Must We Throw This Filth At Our Poppie Kids?

  'The Looks Or The Lifestyle', the new album from POP WILL EAT ITSELF, is stuffed with reflections on the seamier side of human behaviour.


"This," says Graham, "is where we get in deep shit with our girlfriends. All those vague lyrics we though we could get away with... I'll just have to attribute them to Clint."

"I suppose it depends on your terminology," Clint argues. "What's seedy and vice-like to one person might be square and ordinary to..."

"... Frank Bough," laughs Richard.

"He's probably gone right back to his Miss Whiplash," Graham reckons, "whimpering, 'Look what I've done! Punish me!'"


"One's too many, ten's not enough -- Welcome to Hell!"

- Eat Me, Drink Me, Love Me, Kill Me

Ante-Margaritas: What's the worst thing about getting drunk? "Getting sober." Fuzz, the Poppie's recently acquired drummer, is not in a contemplative mood. Graham, Richard, and Clint, at this stage of the evening, are. "You get into a situation where you're doing it but not enjoying it," muses Clint. "It's that old clich?, about drinking to forget. Except you don't really forget anything, except for what you've done while you were drinking. The blackouts are the worst thing. You could have butchered the cabbie on the way home for all you know."

"Yeah, how do you explain that head in your bag the next day?" asks Graham. "Paranoia's the worst thing for me -- you're avoiding people you know, you can't even talk to your folks, and your self-confidence is crumbling by the second." Post-Margaritas: One Mexican meal and several pitchers of tequila and time later, I seem to have forgotten the question.


"In 1991, got glassed, cousin got murdered, friend got attacked, house next door got ransacked again"

- Harry Dean Stanton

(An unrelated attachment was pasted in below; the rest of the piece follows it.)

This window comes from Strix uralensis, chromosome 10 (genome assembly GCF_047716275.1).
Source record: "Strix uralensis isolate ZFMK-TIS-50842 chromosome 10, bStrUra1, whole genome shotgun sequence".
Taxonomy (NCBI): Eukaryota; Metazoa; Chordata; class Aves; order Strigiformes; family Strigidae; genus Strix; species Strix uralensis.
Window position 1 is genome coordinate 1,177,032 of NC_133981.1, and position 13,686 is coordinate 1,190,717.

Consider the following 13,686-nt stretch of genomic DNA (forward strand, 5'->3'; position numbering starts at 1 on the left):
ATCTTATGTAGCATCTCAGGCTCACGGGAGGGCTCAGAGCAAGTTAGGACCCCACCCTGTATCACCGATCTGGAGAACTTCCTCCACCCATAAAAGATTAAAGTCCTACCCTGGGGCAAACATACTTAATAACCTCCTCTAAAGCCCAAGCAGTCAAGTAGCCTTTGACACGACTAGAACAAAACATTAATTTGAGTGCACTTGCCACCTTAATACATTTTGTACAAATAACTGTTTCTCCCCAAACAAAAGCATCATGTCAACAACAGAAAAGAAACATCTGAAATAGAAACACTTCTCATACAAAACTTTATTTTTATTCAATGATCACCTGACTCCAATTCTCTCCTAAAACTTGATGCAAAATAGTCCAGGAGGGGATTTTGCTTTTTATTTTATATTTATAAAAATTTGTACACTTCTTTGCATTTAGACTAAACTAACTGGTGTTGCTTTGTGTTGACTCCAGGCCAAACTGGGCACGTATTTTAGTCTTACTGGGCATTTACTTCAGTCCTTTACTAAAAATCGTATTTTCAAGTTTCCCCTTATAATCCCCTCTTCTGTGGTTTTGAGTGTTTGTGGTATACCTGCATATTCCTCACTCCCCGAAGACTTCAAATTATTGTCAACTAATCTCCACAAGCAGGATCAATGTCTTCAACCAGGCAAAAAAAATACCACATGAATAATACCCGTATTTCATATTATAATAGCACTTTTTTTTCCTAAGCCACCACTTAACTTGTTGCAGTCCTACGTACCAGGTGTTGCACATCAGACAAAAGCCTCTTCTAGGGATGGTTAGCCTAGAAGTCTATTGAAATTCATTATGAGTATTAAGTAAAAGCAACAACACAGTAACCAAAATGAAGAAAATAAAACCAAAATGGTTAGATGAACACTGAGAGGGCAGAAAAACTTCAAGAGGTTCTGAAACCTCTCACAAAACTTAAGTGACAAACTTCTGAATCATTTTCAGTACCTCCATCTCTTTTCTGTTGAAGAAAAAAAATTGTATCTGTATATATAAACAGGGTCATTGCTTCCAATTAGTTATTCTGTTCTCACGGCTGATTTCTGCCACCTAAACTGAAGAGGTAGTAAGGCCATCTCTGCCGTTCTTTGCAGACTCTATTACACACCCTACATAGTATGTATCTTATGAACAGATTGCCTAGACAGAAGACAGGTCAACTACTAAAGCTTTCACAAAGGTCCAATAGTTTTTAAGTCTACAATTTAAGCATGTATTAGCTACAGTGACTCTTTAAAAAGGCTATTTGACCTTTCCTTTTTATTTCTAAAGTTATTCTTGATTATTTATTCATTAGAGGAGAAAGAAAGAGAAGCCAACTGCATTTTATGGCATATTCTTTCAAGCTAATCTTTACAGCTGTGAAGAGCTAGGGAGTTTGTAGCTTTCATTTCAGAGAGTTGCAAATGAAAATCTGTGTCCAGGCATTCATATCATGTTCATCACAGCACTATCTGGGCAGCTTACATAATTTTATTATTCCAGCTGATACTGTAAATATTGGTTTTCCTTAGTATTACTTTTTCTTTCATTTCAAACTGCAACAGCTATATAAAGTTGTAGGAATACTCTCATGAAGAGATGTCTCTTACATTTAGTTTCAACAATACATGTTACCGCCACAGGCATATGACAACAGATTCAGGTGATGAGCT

AM: All this is true. Clint didn't have such a good year. Some of it, not surprisingly, he doesn't want to talk about. "I got belted from behind in a curry house in Stourbridge, and my face went into my glass. The best bit was, the restaurant owners threw me out. Here I was, sliced open, covered in blood, and this 35-year-old redneck Neanderthal was left to order another bottle of wine or whatever." Did you ever find out why he did it? "I didn't stop to ask."

"Everyone dreams of violence," Graham asserts. "If you're walking down the high street, and there's this old woman taking up the whole pavement with her shopping, you basically want to boot her out of the way."

Fuzz: "I don't."

Richard: "Me, neither."

Clint: "Nor me."

"Well, I know I do. But you curb it, you know you'd never get away with it." Graham then launches into childhood memories of fleeing from knife-wielding skinheads while pushing a non-starting scooter. For some reason, talk turns to Morrissey. Graham has worked out a theory: "He was just working his way through Sixties icons, and ended up at skinheads. Maybe he just likes the idea of big, strong guys with tattoos. I mean, fair go, nothing wrong with that."